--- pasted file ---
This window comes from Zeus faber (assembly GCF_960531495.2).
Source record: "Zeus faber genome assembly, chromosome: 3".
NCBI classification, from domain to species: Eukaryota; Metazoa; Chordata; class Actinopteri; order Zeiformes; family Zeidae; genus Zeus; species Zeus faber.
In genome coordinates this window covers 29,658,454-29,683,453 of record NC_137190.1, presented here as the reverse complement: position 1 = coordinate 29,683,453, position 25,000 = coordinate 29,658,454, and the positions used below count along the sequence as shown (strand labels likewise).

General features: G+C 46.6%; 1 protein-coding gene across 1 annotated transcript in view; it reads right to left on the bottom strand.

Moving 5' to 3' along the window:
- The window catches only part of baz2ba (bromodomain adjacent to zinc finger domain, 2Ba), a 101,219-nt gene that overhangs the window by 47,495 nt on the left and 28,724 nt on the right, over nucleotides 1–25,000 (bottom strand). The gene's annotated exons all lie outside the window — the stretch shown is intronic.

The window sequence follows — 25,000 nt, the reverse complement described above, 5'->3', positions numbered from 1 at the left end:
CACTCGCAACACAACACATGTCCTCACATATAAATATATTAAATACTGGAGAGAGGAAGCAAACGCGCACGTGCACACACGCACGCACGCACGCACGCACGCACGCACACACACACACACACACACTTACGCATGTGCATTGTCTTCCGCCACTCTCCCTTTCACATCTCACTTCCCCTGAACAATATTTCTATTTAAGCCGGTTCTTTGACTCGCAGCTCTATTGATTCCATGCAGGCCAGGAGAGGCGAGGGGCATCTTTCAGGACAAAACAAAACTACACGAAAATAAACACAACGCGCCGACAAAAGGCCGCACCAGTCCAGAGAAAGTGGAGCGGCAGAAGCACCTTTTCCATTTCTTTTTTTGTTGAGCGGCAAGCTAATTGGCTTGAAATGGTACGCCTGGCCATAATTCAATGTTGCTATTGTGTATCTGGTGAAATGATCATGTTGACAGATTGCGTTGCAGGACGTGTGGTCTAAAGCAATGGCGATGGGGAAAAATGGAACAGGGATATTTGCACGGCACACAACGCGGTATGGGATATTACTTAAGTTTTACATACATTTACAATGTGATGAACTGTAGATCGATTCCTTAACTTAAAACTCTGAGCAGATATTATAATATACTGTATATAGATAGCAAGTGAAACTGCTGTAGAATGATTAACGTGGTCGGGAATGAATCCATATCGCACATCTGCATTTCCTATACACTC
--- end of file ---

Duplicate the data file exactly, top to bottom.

This window comes from Zeus faber (assembly GCF_960531495.2).
Source record: "Zeus faber genome assembly, chromosome: 3".
NCBI classification, from domain to species: Eukaryota; Metazoa; Chordata; class Actinopteri; order Zeiformes; family Zeidae; genus Zeus; species Zeus faber.
In genome coordinates this window covers 29,658,454-29,683,453 of record NC_137190.1, presented here as the reverse complement: position 1 = coordinate 29,683,453, position 25,000 = coordinate 29,658,454, and the positions used below count along the sequence as shown (strand labels likewise).

General features: G+C 46.6%; 1 protein-coding gene across 1 annotated transcript in view; it reads right to left on the bottom strand.

Moving 5' to 3' along the window:
- The window catches only part of baz2ba (bromodomain adjacent to zinc finger domain, 2Ba), a 101,219-nt gene that overhangs the window by 47,495 nt on the left and 28,724 nt on the right, over nucleotides 1–25,000 (bottom strand). The gene's annotated exons all lie outside the window — the stretch shown is intronic.

The window sequence follows — 25,000 nt, the reverse complement described above, 5'->3', positions numbered from 1 at the left end:
CACTCGCAACACAACACATGTCCTCACATATAAATATATTAAATACTGGAGAGAGGAAGCAAACGCGCACGTGCACACACGCACGCACGCACGCACGCACGCACGCACACACACACACACACACACTTACGCATGTGCATTGTCTTCCGCCACTCTCCCTTTCACATCTCACTTCCCCTGAACAATATTTCTATTTAAGCCGGTTCTTTGACTCGCAGCTCTATTGATTCCATGCAGGCCAGGAGAGGCGAGGGGCATCTTTCAGGACAAAACAAAACTACACGAAAATAAACACAACGCGCCGACAAAAGGCCGCACCAGTCCAGAGAAAGTGGAGCGGCAGAAGCACCTTTTCCATTTCTTTTTTTGTTGAGCGGCAAGCTAATTGGCTTGAAATGGTACGCCTGGCCATAATTCAATGTTGCTATTGTGTATCTGGTGAAATGATCATGTTGACAGATTGCGTTGCAGGACGTGTGGTCTAAAGCAATGGCGATGGGGAAAAATGGAACAGGGATATTTGCACGGCACACAACGCGGTATGGGATATTACTTAAGTTTTACATACATTTACAATGTGATGAACTGTAGATCGATTCCTTAACTTAAAACTCTGAGCAGATATTATAATATACTGTATATAGATAGCAAGTGAAACTGCTGTAGAATGATTAACGTGGTCGGGAATGAATCCATATCGCACATCTGCATTTCCTATACACTC